Just Released, the Winter Edition of the Leland Insider. Check it out at http://eepurl.com/OS8vX
Coyotes are interacting with the residents of central Florida at an increasing rate. This is primarily due to the fact that the increase in the construction of new neighborhoods is cutting into their natural habitats in the surrounding wooded areas. These animals, who once had many acres to live and hunt are now being “downsized” into small sections surrounded by humans. The coyotes are finding themselves with little hunting grounds and are frequenting the developments to find their next meal looking at food sources such as garbage cans and small house pets left out unattended at night. Coyotes have become emboldened by the fact that they have been unopposed in this area for so long, and are starting to become more at home as nighttime bandits in neighborhoods.
Residents have been advised to take precautions such as keeping their pets on leashes when they walk them, do not let their pets out unattended at night, and to carry an air horn or other loud noise maker that would startle and scare the animals away if approached. Residents have also been urged not to go out by themselves when it is dark outside and if they do encounter a coyote, be as “large” and loud as possible (stand tall, wave your arms and scream and yell loudly). For more information on what to do if you encounter a coyote please visit http://www.humanesociety.org/animals/coyotes/tips/hazing_guidelines.html
Rebecca started Leland Management over 15 years ago with three employees and the mission to become the best association management company in Central Florida. Under her direction, Leland has grown to over 350 employees that serve more than 100,000 homeowners throughout the state. During this time Rebecca has developed an excellent reputation for herself and Leland Management based on honesty, respect, trust, and customer service. A true leader, she takes an active role in all aspects of the company and leads by example. As a result of her leadership, Leland Management has won several awards and accolades. Rebecca herself has been the recipient of many distinguished awards such as, Girl Scouts Woman of Distinction, the Women Who Mean Business award, and the Best Place to Work for 2011, 2012, and 2013.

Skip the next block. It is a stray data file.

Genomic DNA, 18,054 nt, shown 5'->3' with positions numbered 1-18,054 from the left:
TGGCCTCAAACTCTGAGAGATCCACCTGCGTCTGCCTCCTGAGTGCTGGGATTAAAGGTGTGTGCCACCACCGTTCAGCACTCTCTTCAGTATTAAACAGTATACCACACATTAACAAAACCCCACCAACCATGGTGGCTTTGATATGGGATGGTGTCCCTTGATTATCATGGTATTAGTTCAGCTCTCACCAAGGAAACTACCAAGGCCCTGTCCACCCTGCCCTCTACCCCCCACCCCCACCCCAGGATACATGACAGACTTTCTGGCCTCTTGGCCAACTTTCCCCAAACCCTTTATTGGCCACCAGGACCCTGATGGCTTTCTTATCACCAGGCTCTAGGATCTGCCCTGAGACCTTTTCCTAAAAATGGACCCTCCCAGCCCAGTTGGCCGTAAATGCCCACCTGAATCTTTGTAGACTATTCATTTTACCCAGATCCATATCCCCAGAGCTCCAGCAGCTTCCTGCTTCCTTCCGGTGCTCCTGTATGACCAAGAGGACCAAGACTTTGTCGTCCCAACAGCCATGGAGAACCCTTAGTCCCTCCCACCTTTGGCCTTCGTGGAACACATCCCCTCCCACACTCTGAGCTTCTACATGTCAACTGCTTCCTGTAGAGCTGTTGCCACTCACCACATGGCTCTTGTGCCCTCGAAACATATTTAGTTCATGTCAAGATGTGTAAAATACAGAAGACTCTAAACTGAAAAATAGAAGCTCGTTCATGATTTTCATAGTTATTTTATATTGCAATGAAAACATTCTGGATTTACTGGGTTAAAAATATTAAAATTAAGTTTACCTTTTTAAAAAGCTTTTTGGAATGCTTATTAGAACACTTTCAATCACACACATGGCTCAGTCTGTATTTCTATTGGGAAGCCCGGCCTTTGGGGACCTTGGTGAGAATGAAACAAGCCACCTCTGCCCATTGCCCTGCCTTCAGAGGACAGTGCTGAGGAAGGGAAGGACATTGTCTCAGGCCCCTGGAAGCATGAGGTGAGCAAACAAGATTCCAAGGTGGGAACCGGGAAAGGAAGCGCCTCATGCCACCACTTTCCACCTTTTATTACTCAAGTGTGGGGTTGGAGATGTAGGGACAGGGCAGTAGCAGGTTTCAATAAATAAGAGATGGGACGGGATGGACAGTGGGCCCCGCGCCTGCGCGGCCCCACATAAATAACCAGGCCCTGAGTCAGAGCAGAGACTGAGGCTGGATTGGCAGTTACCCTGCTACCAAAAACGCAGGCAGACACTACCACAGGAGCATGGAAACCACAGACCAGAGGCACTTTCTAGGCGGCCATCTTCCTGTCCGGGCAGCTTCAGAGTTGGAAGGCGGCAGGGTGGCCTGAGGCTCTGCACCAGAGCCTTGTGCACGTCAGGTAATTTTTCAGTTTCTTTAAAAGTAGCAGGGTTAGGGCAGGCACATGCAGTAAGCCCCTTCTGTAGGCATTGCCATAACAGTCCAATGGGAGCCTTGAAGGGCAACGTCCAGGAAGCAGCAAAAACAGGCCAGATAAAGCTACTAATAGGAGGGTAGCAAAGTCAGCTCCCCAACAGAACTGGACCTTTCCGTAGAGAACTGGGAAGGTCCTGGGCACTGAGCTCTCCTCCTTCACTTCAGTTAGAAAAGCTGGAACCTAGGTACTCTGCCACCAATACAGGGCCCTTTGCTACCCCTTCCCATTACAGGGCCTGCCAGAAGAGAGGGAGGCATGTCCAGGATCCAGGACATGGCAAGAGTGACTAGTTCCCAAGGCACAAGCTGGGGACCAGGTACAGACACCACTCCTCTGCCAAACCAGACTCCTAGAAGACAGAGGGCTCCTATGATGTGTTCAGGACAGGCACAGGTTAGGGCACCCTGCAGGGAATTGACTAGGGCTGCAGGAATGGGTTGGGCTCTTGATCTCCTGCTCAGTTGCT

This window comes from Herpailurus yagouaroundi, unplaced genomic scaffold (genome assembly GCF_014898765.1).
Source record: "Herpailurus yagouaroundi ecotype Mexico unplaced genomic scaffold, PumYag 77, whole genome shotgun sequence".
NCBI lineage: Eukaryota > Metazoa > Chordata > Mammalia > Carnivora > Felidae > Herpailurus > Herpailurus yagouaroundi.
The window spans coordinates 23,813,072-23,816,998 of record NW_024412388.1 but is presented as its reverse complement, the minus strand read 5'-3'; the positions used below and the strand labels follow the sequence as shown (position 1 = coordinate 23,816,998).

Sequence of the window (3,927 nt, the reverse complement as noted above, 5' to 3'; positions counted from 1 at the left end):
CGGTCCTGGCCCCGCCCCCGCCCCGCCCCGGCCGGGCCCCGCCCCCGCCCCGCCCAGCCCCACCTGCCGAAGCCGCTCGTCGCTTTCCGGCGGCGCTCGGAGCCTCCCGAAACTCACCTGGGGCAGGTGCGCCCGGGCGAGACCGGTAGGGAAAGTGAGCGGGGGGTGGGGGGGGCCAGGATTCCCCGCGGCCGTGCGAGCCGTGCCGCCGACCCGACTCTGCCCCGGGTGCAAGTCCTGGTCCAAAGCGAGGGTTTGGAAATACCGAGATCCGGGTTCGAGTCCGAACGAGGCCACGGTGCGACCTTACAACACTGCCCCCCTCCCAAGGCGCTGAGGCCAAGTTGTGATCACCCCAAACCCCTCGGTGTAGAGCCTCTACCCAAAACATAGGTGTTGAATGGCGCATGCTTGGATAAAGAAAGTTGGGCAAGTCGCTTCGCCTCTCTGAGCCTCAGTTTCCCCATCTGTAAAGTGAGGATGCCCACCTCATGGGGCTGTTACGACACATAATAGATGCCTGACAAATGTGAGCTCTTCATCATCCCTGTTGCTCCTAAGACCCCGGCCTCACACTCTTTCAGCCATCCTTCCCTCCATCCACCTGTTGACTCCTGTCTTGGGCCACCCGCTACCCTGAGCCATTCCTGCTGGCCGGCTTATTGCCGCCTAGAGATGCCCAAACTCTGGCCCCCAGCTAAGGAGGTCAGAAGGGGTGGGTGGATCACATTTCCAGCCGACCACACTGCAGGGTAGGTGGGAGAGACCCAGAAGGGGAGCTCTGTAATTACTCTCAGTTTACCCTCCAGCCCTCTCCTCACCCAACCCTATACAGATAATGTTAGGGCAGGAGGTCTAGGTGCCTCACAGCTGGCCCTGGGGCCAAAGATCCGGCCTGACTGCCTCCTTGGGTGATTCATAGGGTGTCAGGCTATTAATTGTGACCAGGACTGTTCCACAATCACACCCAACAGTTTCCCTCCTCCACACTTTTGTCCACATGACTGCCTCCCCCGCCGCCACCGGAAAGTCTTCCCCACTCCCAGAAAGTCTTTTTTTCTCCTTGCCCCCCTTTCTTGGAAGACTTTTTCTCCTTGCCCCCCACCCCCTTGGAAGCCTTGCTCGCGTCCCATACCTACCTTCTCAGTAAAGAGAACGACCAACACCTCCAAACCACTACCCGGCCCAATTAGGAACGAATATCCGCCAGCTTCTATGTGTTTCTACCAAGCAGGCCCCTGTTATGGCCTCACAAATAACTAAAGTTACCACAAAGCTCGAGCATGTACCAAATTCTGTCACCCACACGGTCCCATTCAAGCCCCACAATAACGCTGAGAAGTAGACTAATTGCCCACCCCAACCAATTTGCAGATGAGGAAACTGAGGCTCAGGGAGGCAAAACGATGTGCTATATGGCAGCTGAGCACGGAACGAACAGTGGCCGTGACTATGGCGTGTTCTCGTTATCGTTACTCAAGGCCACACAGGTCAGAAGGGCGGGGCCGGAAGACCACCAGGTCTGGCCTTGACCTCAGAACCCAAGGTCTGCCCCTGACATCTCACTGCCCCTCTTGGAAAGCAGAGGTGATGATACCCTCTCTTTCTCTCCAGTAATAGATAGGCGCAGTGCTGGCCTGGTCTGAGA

Rebecca is a pioneer in the field of community association management. Rebecca is dedicated to implementing and maintaining high standards of professionalism for Community Association Managers and believes that paramount to this goal is proper education and training. To this end she has designed and implemented innovative internal training programs, Board member education programs, and has obtained certification by the State of Florida to teach continuing education courses.
As a licensed CAM, Rebecca remains current with issues involving Associations in Florida, and is actively involved in the Community Association Institute (CAI), and Florida Community Association Professionals (FCAP).
Safety is probably one of the most important aspects to a homeowner. It impacts all ages and avoids no one. Knowing how to safeguard your home can help reduce your chances of crime affecting you and your family. Here are a few tips:
- All vehicle doors should be locked at all times. Even the safest areas are subject to mischievous individuals looking for an open door. If a garage door opener is stored in your car, this is even more reason to lock your doors. If criminals can access this device, you have now invited them in to your home.
- Make sure all valuables are taken out of the vehicle when you get to your destination. These items include GPS, cell phones, wallets/purses, etc. Make sure these items are not left in the car…the glove box is not a safe place for these items.
- Never leave your vehicle running while unattended.
- Park in a well light area. If you park in your driveway, make sure you have outdoor lighting (motion-censored lights work well).
- Make sure shrubbery is maintained and does not allow for hidden spaces.